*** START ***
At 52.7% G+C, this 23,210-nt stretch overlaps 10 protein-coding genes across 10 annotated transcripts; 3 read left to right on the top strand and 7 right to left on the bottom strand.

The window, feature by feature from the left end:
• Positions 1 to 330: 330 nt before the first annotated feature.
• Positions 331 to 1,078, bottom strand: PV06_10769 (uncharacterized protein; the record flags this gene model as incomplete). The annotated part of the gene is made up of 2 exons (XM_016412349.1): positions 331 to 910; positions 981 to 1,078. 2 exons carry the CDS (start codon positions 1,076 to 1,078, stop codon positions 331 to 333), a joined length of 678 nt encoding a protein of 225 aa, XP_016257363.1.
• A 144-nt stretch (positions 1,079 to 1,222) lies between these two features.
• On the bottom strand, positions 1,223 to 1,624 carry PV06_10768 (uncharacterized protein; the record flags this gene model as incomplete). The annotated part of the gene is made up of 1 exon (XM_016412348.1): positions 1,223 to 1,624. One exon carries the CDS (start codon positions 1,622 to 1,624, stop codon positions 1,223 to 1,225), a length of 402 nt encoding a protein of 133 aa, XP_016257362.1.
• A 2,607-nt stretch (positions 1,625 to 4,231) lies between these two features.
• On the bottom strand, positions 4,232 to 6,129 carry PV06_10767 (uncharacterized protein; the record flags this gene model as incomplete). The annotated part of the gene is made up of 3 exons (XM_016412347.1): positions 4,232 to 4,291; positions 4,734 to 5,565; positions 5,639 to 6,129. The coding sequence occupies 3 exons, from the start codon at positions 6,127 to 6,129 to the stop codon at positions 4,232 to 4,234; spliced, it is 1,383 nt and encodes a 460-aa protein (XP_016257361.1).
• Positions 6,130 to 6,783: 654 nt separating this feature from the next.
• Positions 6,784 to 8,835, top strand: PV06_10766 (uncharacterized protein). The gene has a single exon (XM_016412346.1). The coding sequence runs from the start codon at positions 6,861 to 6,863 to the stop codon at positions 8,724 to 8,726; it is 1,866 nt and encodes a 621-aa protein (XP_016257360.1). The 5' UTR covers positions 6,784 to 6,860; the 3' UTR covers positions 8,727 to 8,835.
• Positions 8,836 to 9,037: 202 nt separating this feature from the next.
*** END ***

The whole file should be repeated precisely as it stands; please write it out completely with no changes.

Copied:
At 52.7% G+C, this 23,210-nt stretch overlaps 10 protein-coding genes across 10 annotated transcripts; 3 read left to right on the top strand and 7 right to left on the bottom strand.

The window, feature by feature from the left end:
• Positions 1 to 330: 330 nt before the first annotated feature.
• Positions 331 to 1,078, bottom strand: PV06_10769 (uncharacterized protein; the record flags this gene model as incomplete). The annotated part of the gene is made up of 2 exons (XM_016412349.1): positions 331 to 910; positions 981 to 1,078. 2 exons carry the CDS (start codon positions 1,076 to 1,078, stop codon positions 331 to 333), a joined length of 678 nt encoding a protein of 225 aa, XP_016257363.1.
• A 144-nt stretch (positions 1,079 to 1,222) lies between these two features.
• On the bottom strand, positions 1,223 to 1,624 carry PV06_10768 (uncharacterized protein; the record flags this gene model as incomplete). The annotated part of the gene is made up of 1 exon (XM_016412348.1): positions 1,223 to 1,624. One exon carries the CDS (start codon positions 1,622 to 1,624, stop codon positions 1,223 to 1,225), a length of 402 nt encoding a protein of 133 aa, XP_016257362.1.
• A 2,607-nt stretch (positions 1,625 to 4,231) lies between these two features.
• On the bottom strand, positions 4,232 to 6,129 carry PV06_10767 (uncharacterized protein; the record flags this gene model as incomplete). The annotated part of the gene is made up of 3 exons (XM_016412347.1): positions 4,232 to 4,291; positions 4,734 to 5,565; positions 5,639 to 6,129. The coding sequence occupies 3 exons, from the start codon at positions 6,127 to 6,129 to the stop codon at positions 4,232 to 4,234; spliced, it is 1,383 nt and encodes a 460-aa protein (XP_016257361.1).
• Positions 6,130 to 6,783: 654 nt separating this feature from the next.
• Positions 6,784 to 8,835, top strand: PV06_10766 (uncharacterized protein). The gene has a single exon (XM_016412346.1). The coding sequence runs from the start codon at positions 6,861 to 6,863 to the stop codon at positions 8,724 to 8,726; it is 1,866 nt and encodes a 621-aa protein (XP_016257360.1). The 5' UTR covers positions 6,784 to 6,860; the 3' UTR covers positions 8,727 to 8,835.
• Positions 8,836 to 9,037: 202 nt separating this feature from the next.